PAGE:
The U.S. media needs to inquire more deeply into the complex history of what we call the “Palestinian-Israeli conflict.” Gideon Levy’s columns in Haaretz, Israel’s oldest daily newspaper, tend to offer fair analyses.

In his July 13 column, titled “Israel’s real purpose in Gaza operation? To kill Arabs,” Levy calls the “war” a match between “the elephant against the fly.”

Concerning rockets, Amnesty International reported it found no instances in which Hamas fired rockets from within a civilian home or used civilians as cover, and, on the other hand, that Israeli soldiers did use civilians as shields.

Challenging readers to consider the list of conditions published by Hamas, Levy asks and responds in a July 20 column: “What does Hamas really want? … Judge honestly whether there is one unjust demand among them. There is not one unfounded condition among them.”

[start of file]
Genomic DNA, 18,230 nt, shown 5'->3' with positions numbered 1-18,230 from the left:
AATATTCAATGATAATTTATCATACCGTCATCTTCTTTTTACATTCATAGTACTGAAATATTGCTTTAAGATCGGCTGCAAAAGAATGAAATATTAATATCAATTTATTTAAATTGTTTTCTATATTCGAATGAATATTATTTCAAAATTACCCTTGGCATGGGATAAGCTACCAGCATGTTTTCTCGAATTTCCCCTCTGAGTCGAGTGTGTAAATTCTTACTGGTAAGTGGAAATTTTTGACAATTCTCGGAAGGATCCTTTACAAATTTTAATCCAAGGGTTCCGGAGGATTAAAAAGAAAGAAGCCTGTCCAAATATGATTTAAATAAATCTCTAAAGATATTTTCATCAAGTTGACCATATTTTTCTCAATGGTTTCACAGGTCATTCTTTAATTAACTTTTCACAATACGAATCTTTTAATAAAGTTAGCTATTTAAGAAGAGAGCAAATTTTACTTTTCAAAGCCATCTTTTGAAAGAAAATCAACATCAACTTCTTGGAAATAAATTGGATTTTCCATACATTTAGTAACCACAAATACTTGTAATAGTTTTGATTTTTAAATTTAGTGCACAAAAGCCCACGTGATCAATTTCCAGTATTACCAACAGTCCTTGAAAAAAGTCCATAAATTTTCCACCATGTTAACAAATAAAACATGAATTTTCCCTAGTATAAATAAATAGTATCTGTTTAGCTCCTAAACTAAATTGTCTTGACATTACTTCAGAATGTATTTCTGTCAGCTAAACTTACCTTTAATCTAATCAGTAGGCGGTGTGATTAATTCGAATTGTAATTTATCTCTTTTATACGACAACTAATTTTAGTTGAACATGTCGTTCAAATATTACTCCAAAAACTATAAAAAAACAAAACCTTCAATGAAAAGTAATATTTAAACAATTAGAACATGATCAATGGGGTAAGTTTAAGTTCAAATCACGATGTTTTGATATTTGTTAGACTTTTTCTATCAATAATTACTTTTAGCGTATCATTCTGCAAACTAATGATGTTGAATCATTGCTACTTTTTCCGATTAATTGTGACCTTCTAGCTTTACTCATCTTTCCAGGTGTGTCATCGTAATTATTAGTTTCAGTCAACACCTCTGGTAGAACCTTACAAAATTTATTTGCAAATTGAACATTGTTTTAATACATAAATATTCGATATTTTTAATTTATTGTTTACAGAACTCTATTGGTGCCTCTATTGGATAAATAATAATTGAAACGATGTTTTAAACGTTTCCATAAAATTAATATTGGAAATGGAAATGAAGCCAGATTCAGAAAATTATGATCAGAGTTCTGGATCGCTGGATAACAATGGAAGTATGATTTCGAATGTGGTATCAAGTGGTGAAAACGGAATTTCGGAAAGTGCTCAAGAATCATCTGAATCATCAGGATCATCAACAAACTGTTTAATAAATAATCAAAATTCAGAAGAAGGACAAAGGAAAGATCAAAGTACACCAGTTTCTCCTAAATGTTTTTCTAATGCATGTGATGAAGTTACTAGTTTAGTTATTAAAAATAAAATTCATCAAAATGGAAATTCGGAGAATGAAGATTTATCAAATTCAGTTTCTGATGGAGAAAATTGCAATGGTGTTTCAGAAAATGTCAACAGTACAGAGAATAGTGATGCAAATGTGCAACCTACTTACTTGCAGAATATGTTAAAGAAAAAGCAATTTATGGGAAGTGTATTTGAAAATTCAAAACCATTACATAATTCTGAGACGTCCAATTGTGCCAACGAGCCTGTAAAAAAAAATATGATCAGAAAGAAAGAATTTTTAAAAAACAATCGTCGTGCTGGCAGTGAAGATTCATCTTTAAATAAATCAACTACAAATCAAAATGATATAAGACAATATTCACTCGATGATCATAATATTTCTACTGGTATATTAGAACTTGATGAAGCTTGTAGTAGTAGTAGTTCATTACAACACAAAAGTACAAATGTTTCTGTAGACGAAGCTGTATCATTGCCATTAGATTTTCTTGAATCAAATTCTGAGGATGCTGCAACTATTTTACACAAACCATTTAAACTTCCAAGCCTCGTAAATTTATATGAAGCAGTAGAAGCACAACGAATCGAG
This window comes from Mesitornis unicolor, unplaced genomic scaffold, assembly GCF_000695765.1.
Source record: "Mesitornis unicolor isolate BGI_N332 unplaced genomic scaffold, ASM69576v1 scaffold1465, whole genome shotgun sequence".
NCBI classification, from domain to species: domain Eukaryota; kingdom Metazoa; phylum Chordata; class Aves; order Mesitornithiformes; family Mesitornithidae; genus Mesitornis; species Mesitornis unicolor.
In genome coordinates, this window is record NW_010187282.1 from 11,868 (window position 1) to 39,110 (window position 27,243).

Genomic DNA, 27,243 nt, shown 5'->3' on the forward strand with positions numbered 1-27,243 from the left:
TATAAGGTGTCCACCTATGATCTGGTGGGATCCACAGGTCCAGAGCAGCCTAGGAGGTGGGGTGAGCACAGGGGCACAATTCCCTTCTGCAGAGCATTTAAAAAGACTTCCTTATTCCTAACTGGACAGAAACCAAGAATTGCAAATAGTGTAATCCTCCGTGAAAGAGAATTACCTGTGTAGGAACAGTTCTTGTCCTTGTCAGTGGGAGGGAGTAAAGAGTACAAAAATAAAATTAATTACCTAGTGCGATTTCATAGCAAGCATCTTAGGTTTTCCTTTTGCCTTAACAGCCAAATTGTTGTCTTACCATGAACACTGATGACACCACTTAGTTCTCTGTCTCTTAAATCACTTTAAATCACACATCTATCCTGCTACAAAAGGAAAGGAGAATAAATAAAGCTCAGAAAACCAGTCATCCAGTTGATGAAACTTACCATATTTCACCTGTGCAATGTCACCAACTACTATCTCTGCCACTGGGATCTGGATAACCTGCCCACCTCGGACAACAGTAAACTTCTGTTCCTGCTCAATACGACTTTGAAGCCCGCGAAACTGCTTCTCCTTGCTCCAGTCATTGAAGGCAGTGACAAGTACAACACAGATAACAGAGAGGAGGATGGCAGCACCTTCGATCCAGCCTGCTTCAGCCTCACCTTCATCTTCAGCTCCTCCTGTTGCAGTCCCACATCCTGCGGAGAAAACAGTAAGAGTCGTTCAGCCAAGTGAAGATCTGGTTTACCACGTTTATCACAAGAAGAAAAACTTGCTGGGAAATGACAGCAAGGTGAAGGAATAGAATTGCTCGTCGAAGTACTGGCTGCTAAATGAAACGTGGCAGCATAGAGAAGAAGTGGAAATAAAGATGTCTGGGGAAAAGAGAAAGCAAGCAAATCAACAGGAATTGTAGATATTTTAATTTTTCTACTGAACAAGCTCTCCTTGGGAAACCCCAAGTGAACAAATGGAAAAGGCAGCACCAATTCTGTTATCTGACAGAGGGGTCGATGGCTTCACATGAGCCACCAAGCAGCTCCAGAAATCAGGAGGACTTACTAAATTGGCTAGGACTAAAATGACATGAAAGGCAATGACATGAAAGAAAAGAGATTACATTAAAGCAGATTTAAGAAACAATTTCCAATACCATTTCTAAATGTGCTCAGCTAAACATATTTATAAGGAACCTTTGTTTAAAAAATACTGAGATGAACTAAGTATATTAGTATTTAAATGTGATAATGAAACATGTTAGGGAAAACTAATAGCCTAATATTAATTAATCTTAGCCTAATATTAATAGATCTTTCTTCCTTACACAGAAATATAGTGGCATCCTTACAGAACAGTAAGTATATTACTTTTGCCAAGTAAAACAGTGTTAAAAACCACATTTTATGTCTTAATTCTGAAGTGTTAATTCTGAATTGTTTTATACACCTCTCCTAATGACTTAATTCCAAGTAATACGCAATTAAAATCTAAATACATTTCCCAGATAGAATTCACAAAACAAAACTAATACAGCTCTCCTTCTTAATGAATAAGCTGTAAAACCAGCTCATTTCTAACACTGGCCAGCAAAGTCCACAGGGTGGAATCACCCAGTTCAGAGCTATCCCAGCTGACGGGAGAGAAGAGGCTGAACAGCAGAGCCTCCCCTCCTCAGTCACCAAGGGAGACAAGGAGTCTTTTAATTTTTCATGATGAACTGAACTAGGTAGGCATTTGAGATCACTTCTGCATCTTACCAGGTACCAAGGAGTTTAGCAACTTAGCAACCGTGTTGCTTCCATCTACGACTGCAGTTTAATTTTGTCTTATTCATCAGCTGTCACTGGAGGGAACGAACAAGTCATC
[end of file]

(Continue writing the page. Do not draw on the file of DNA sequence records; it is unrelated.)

One of those conditions is the lifting of “the siege,” the seven-year Gaza blockade. Living in what many call “the biggest open-air prison in the world,” Palestinians can’t get in or out.

Hamas cannot even get enough cement into Gaza to rebuild homes, factories and the water treatment plant destroyed by Israel in 2009 and later years. The Israeli state even rations Palestinians’ water and calculates just enough calories of food per person so they will not starve.

In the July 24 Bridgton News, Henry Precht, a retired U.S. State Department official, explains that the state of Israel is violating Geneva Convention rules. “One of them,” he cites, “is the requirement that an occupying power (like Israel) will ‘protect’ the inhabitants under its control. That would seem to mean, at a minimum, not bombing Gaza’s water facilities and depriving 1.7 million people of fresh water.”

Is not the United States an upholder of international law? Let the siege be lifted!

Elaine G. McGillicuddy

Portland